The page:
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Orders of magnitude (pressure)

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Template:Orders of magnitude

This is a tabulated listing of the orders of magnitude in relation to pressure expressed in pascals.

Magnitude Pressure lbf/in2 Item
10−15 Pa
1 fPa Interstellar space pressure (approximate)
10−11 Pa
13.3 pPa Lowest obtainable pressure in laboratory conditions (as of January 2009).[1]
10−9 Pa
1 nPa Atmospheric pressure on the Moon (approximate)
See also: Error: Template must be given at least one article name
1 nPa vacuum expected in the beam pipe of the Large Hadron Collider's Atlas experiment[2]
10−6 Pa
1 µPa Pressure inside a vacuum tube (approximate, varies). Reference pressure for sound in water.
10 µPa Radiation pressure of sunlight on a perfectly reflecting surface at the distance of the Earth.[3]
20 µPa Threshold of human hearing - the smallest RMS pressure fluctuation that the human ear can hear in a noiseless environment, at frequencies between 1 kHz and 5 kHz.

Reference pressure for sound in air.

100 µPa Near earth outer space pressure (approximate)
10−3 Pa
0.5 mPa Atmospheric pressure on Pluto (1988 figure; very roughly)
1 Pa
1 Pa Pressure exerted by a UK five pound note resting on a surface [4]
10 Pa Pressure increase per millimeter of a water column at Earth mean sea level.
10 Pa Pressure inside an incandescent light bulb (approximate)
100 Pa Threshold of pain. Sounds above this amplitude are unbearable and can cause ear pain. Prolonged exposure may lead to hearing loss.
103 Pa
1 kPa 0.145 psi Atmospheric pressure on Mars, 1 % of atmospheric sea-level pressure on Earth
10 kPa 1.45 psi Pressure increase per meter of a water column1, or the drop in air pressure when going from earth sea level to 1000 m elevation
101.325 kPa 14.696 psi Standard atmospheric pressure for earth sea level
180 to 250 kPa 26 to 36 psi Air pressure in an automobile tire relative to atmosphere (gauge pressure)
407 to 607 kPa 59 to 88 psi Air pressure in a champagne bottle[5].
600 to 800 kPa Air pressure in a bicycle tire relative to atmosphere (gauge pressure)
690 to 828 kPa 100 to 120 psi Air pressure in a heavy truck/bus tire relative to atmosphere (gauge pressure)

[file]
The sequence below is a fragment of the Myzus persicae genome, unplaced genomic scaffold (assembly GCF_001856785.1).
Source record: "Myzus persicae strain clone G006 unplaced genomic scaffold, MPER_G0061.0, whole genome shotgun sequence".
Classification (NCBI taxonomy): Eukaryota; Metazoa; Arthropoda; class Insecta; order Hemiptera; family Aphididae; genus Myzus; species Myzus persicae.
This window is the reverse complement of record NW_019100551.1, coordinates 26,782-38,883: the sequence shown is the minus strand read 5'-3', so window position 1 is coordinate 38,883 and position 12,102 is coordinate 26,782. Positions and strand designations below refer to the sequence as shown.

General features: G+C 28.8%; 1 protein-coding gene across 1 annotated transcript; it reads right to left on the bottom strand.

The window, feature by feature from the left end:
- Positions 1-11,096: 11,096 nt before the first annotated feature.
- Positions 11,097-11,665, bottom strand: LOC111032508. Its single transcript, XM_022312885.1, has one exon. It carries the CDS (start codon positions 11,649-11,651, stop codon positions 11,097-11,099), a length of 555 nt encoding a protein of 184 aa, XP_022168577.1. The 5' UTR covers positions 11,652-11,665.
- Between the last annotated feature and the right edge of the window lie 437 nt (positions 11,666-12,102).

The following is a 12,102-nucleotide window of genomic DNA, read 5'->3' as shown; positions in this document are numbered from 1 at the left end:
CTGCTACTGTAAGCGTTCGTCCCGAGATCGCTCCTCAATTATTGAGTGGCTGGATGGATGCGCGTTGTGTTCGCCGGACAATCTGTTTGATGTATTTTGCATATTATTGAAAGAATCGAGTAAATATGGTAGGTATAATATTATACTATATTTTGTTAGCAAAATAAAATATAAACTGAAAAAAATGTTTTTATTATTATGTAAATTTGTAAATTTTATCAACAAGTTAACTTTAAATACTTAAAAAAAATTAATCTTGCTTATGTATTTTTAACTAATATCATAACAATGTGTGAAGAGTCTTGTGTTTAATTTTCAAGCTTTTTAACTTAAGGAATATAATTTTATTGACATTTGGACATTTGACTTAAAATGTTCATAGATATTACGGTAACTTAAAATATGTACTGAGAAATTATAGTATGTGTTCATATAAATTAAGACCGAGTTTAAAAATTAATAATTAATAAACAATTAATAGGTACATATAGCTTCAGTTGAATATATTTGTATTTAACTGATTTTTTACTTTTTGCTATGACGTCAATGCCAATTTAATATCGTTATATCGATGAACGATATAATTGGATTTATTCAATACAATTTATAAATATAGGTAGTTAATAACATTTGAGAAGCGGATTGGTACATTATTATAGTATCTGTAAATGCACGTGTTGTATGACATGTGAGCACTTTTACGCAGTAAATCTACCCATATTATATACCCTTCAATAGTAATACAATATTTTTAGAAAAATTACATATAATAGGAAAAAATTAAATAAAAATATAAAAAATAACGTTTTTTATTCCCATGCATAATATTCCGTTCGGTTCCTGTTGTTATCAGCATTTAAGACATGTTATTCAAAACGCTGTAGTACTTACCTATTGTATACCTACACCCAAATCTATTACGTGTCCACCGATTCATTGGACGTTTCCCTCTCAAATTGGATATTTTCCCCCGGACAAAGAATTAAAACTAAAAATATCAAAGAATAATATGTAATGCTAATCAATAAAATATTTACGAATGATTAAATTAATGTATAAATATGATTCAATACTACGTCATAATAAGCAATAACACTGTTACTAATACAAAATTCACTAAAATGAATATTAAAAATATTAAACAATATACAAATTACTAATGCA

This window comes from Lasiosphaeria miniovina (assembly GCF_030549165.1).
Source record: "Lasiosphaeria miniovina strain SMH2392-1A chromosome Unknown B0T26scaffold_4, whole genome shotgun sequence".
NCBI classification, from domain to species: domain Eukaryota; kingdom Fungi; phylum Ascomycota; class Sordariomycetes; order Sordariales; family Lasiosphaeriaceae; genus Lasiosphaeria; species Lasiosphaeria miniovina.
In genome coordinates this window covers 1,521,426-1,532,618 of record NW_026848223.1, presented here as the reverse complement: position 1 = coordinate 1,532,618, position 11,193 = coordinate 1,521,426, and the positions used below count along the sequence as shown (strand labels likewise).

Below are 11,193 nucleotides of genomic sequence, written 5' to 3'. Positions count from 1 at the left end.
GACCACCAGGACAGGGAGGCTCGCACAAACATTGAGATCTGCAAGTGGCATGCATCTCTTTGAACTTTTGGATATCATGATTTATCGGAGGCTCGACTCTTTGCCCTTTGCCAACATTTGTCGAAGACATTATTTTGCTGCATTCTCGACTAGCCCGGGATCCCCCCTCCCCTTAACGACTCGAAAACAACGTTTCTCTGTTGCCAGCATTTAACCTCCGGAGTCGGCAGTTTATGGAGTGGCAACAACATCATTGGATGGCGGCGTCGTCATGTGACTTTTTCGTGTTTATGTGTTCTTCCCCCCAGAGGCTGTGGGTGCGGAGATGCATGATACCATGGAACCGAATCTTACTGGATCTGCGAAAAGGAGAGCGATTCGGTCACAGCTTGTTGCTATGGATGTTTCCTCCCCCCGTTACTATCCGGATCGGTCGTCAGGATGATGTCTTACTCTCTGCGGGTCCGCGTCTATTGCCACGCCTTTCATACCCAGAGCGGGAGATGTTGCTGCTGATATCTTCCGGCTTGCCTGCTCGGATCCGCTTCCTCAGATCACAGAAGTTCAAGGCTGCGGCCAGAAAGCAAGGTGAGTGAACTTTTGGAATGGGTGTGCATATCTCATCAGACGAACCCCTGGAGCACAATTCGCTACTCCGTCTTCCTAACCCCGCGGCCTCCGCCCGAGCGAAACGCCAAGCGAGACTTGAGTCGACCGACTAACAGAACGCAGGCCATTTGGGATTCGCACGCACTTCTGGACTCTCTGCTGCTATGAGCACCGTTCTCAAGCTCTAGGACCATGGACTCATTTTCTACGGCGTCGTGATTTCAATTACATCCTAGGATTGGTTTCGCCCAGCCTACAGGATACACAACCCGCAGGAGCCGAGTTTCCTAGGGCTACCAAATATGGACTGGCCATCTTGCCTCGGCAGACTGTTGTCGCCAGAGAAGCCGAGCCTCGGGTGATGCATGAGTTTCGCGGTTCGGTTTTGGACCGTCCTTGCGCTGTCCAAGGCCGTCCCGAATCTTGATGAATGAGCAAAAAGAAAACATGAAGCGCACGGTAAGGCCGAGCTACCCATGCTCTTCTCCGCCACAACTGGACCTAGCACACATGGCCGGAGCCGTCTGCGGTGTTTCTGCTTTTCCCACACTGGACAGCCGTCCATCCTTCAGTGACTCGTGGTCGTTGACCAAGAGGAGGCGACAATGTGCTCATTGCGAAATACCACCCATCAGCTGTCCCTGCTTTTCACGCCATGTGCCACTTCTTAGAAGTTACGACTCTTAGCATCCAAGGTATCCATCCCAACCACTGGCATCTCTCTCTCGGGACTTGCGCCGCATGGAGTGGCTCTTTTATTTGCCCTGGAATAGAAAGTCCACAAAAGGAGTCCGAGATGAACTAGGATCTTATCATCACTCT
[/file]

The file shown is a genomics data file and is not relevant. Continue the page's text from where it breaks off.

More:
106 Pa
0.8 to 2 MPa 120 to 290 psi Pressure used in boilers of steam locomotives
9 MPa 1305 psi Atmospheric pressure on Venus (90 bar)
10 MPa 1450 psi Pressure washers force out water at this pressure
12 MPa 1740 psi Pressure exerted by a 60 kg woman wearing stilettos
20 MPa 2900 psi Pressure of a typical aluminium scuba tank or pressurized gas cylinders. (200 bar)
100 MPa 14500 psi Pressure at bottom of Mariana Trench, about 10 km below ocean surface (1000 bar)
400 MPa Chamber pressure of .50 BMG weapon discharge
600 MPa Water pressure used in a water jet cutter.
109 Pa
9 GPa Pressure at which octaoxygen forms [6] (90000 bar)
18 GPa Pressure needed for the first commercially successful synthesis of diamond
96 GPa Pressure at which metallic oxygen forms[7] (960000 bar)
100 GPa Theoretical tensile strength of a carbon nanotube (CNT)
380 GPa Pressure inside the core of the Earth (3.8 million bar)
1012 Pa
530 TPa Pressure inside an Ivy Mike-like nuclear bomb detonation (5.3 billion bar)
1015 Pa
6.4 PPa Pressure inside a W80 nuclear warhead detonation (64 billion bar)
25 PPa Pressure inside the core of the Sun.[8] (250 billion bar)
10111 Pa 4.63 × 10113 Pa The Planck pressure (4.63x10108 Bar)


  1. Ishimaru, H. (1989). "Ultimate Pressure of the Order of 10-13 Torr in an Aluminum Alloy Vacuum Chamber". Journal of Vacuum Science and Technology 7 (3): 2439–2442. 
  2. CERN. Bringing the vacuum to its lowest value. 2008-07-28. Retrieved 2008-09-14
  3. G. Vulpetti, L. Johnson, G. L. Matloff, Solar Sails: A Novel Approach to Interplanetary Flight, Springer, August 2008
  4. "Microbe experiment suggests we could all be Martians", The Guardian 2007-01-13, accessed 2008-03-23
  5. The Physics Factbook
  6. Template:Harvtxt
  7. 2008
  8. Williams, David R. (September 1, 2004). "Sun Fact Sheet". NASA. Retrieved on 2008-01-23.


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